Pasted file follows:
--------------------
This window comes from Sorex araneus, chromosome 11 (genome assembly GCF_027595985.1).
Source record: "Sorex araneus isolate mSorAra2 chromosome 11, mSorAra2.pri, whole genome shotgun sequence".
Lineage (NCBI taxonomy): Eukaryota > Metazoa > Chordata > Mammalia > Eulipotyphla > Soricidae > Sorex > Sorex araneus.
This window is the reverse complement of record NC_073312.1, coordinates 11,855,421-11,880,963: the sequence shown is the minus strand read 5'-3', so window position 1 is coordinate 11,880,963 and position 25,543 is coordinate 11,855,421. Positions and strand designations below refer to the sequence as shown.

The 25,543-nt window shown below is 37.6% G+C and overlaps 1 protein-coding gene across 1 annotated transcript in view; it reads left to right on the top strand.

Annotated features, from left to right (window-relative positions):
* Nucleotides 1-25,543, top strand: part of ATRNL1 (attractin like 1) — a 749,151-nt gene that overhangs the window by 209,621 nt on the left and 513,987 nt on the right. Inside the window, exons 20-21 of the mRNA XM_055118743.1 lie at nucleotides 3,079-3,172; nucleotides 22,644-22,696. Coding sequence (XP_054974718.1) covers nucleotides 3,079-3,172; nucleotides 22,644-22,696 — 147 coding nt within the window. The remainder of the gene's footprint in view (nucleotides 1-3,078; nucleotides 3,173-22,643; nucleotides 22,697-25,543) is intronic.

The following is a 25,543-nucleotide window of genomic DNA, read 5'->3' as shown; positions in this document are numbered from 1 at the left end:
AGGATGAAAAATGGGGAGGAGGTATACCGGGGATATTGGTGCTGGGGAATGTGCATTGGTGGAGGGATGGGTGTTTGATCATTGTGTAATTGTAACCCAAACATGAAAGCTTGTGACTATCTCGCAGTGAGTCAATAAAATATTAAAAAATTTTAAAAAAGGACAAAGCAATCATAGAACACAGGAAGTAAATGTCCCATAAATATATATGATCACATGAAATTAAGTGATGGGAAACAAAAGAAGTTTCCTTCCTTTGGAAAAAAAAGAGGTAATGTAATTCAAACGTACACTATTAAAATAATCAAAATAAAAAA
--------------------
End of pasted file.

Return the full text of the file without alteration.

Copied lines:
This window comes from Sorex araneus, chromosome 11 (genome assembly GCF_027595985.1).
Source record: "Sorex araneus isolate mSorAra2 chromosome 11, mSorAra2.pri, whole genome shotgun sequence".
Lineage (NCBI taxonomy): Eukaryota > Metazoa > Chordata > Mammalia > Eulipotyphla > Soricidae > Sorex > Sorex araneus.
This window is the reverse complement of record NC_073312.1, coordinates 11,855,421-11,880,963: the sequence shown is the minus strand read 5'-3', so window position 1 is coordinate 11,880,963 and position 25,543 is coordinate 11,855,421. Positions and strand designations below refer to the sequence as shown.

The 25,543-nt window shown below is 37.6% G+C and overlaps 1 protein-coding gene across 1 annotated transcript in view; it reads left to right on the top strand.

Annotated features, from left to right (window-relative positions):
* Nucleotides 1-25,543, top strand: part of ATRNL1 (attractin like 1) — a 749,151-nt gene that overhangs the window by 209,621 nt on the left and 513,987 nt on the right. Inside the window, exons 20-21 of the mRNA XM_055118743.1 lie at nucleotides 3,079-3,172; nucleotides 22,644-22,696. Coding sequence (XP_054974718.1) covers nucleotides 3,079-3,172; nucleotides 22,644-22,696 — 147 coding nt within the window. The remainder of the gene's footprint in view (nucleotides 1-3,078; nucleotides 3,173-22,643; nucleotides 22,697-25,543) is intronic.

The following is a 25,543-nucleotide window of genomic DNA, read 5'->3' as shown; positions in this document are numbered from 1 at the left end:
AGGATGAAAAATGGGGAGGAGGTATACCGGGGATATTGGTGCTGGGGAATGTGCATTGGTGGAGGGATGGGTGTTTGATCATTGTGTAATTGTAACCCAAACATGAAAGCTTGTGACTATCTCGCAGTGAGTCAATAAAATATTAAAAAATTTTAAAAAAGGACAAAGCAATCATAGAACACAGGAAGTAAATGTCCCATAAATATATATGATCACATGAAATTAAGTGATGGGAAACAAAAGAAGTTTCCTTCCTTTGGAAAAAAAAGAGGTAATGTAATTCAAACGTACACTATTAAAATAATCAAAATAAAAAA